1. They say 4.8g, not the direction. That is important, as it can be the combined force. There is no statement around showing 4.8g vertical. We like to assume that they mean vertical forces, but we can’t tell unless specified.
Many people praise GCI for the small ejector pops, yet GCI themselves(!) say, that their trains are build for 0g at Max. Still, you feel those pops on GCIs. How are they doing it? Very quick transitions into low g areas.
Luckily, the rules are very similar, so I can speak for both. SVs -2g are highly likely to be with a full train, hot day, rainy track and no trimming.
Trimms are actually helpful to keep a ride more intense, as you have better control about the intensity of an element. Airtime above -1g is highly regulated, and it gets even harder above -1.5g airtime.
4. Many people tried to inform you about the differences weight, weather, maintenance, time and other factors can make. The first elements won’t feel that different, but the longer the ride goes, the bigger the spread. I always try to measure long rides when they are warmed up to give a fair impression.
- purchasing a professional accelerometer
- designing and building custom parts for a secure mounting of all the equipment
- programming a special readout tool
- contacting the Marketing department
- flying to Energylandia
- getting my whole equipment personally checked
- getting an official filming permission
Is homemade for you, let me know. I haven’t been sitting in my basement playing around with FVD before I made my statements. We have invested countless hours until we even got the first usable measurement.
I'd love to hear more about our project being bull**** from a guy, who doesn't know how many people are involved and who these people are, without even knowing what equipment or even knowing what software and knowledge was used.
According to the older version of the DIN EN 13814 Hyperion would accelerate you with a maximum of around 5.25 g and a minimum of -1.4 g (vertical).
Furhtermore I still don't get your point, where you're claiming -0.8 g (!!) are nothing but floater airtime. Floater Airtime is around the 0 g (vertical) area. -0.8 to -1 g are like you were upside down. If that wouldn't eject you from your seat, you should eat less, to not get stuck in your seat.
-0.8 to -1 g are like you were upside down.
If that wouldn't eject you from your seat, you should eat less, to not get stuck in your seat.
We can't handle so much misinformation at once.
I don't know why the others are still arguing with you, there's no point in it.
Someone doing these detailed of tests should realize that G forces have nothing to do with weight. If a man weighs 250 pounds, and experiences -1 G, he will feel 250 pounds of force per second pushing him up, out of his seat. (I'm 99% sure this is how this works). If you're me, and weigh around 120 pounds, you will feel 120 pounds of force per second pushing you upwards.
Do you realise what you are talking about? At first you completely dismissed my sarcastic comment on your twisted perception of airtime, and at second you still did not deliver any RELIABLE statistics. Instead you completely messed up the terms of velocity, force, mass and acceleration. Pound is a mass. A force is a derived unit from mass and acceleration (1 Newton = 1 kg*m/s²). Pounds per second isn't even a unit. 1 g means 9.81 m/s² of acceleration (as earths average). That means every second you accelerate by 9.81 m/s - I am pretty sure you tried to explain this to me, but failed miserably.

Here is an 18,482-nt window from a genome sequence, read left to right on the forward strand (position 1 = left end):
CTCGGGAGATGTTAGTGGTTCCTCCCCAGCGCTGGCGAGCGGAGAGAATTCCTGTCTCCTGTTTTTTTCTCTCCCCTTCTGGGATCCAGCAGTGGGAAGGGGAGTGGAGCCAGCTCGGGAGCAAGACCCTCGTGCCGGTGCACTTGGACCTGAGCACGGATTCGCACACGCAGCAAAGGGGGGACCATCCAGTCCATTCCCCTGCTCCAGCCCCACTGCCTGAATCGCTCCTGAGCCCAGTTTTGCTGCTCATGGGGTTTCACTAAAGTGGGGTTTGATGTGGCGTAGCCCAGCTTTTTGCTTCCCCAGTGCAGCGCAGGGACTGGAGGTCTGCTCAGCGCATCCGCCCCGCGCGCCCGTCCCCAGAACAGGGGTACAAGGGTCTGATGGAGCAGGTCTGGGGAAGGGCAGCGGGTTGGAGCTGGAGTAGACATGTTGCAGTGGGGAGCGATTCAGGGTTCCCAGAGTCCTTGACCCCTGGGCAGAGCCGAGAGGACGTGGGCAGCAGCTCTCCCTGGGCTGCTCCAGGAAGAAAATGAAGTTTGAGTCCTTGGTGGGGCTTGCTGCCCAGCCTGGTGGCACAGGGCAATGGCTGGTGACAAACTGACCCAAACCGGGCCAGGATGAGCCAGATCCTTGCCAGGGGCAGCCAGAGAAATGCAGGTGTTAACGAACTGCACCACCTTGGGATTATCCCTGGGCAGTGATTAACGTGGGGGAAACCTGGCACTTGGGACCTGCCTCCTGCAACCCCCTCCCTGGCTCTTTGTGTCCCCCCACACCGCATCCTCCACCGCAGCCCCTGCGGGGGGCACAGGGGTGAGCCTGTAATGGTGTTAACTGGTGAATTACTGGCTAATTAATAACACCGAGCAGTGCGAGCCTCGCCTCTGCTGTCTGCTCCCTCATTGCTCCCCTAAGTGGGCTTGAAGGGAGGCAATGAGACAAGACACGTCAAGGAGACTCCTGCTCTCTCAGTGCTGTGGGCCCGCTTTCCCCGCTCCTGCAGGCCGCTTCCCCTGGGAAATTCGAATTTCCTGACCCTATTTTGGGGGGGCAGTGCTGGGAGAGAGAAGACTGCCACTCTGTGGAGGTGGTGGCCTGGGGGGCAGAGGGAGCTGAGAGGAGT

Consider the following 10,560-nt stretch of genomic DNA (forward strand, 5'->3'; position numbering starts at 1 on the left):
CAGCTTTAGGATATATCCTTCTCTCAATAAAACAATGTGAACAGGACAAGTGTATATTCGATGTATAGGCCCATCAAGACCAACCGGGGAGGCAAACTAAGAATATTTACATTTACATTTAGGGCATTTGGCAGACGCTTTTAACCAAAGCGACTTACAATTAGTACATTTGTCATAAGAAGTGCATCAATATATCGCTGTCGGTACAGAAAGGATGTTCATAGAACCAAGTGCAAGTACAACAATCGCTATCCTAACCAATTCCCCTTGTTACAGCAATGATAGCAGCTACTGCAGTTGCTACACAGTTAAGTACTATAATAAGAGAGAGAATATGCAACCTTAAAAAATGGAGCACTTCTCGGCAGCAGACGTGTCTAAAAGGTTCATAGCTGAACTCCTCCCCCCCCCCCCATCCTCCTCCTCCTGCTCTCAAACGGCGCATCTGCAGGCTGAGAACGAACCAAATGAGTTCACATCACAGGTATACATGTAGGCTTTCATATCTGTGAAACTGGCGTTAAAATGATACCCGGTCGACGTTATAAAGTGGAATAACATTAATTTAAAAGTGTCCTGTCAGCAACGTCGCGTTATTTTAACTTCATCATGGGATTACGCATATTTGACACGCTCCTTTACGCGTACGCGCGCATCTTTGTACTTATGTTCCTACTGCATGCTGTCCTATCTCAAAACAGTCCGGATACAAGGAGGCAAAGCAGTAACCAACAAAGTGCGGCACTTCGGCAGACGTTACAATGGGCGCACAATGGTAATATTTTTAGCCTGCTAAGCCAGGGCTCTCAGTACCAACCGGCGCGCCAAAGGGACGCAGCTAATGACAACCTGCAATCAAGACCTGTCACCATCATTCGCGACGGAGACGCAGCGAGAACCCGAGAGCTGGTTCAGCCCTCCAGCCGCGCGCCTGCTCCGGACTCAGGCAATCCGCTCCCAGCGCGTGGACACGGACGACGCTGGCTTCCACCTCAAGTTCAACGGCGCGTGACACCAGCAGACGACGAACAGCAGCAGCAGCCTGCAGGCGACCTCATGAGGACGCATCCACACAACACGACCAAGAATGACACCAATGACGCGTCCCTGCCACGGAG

Go on, build your FVD Coasters and claim theoretical numbers to be the same as real numbers. Until now you completely winded through my argumentation and haven't delivered any factual arguments.
Someone went out and used physical, actual equipment and you're still arguing using marketing figures and best-guess computer simulations? I'm sure an intamin can hit their quoted figures in the best case scenario, in the same way I'm sure every coaster ever built can hit their theoretical throughputs on a unicorn day.
I think we all need to relax about this. The numbers someone has put out there are not going to make your experience of the ride better or worse, why can't we just appreciate the graphs for what they are and not get so defensive over it. But nonetheless, the airtime on this ride is going to be nuts.Look, I don't know how this works. I'm a musician.
But, I do know, most people of various body types will experience ejector on an ejector hill and so on.
If his equipment had said 4.5, I would be likely to believe the rest. But 0.65 is big difference.
Yes, the speed changed ride by ride. But:
(alt 7 numpad)
• The speed of the chain is adjusted
• dynamic trims are added
• speed is adjusted through mid course brake runs
• I'm 99% sure the type of lube and wheel is changed by season. I remember taking a backstage tour at California's Great America. They claimed to be one of the few parks that had a machine capable of re-doing the synthetic composite tire on the outside of the wheels, usually poly-urethane? idk. Either way, if I remember correct they used to export to other parks in the chain. When a ride is first build, they experiment with various "tire" composite material types until they get the one that most accurately matches the computer render.
While Hyperion doesn't have trims, it's certainly modern enough to have a chain lift with an adjustable speed. Correct me if I'm wrong.
But, on a good run like you were riding, I see no excuse why the first drop should be off by 0.65 G's vertical.
Anyway, the ride looks great!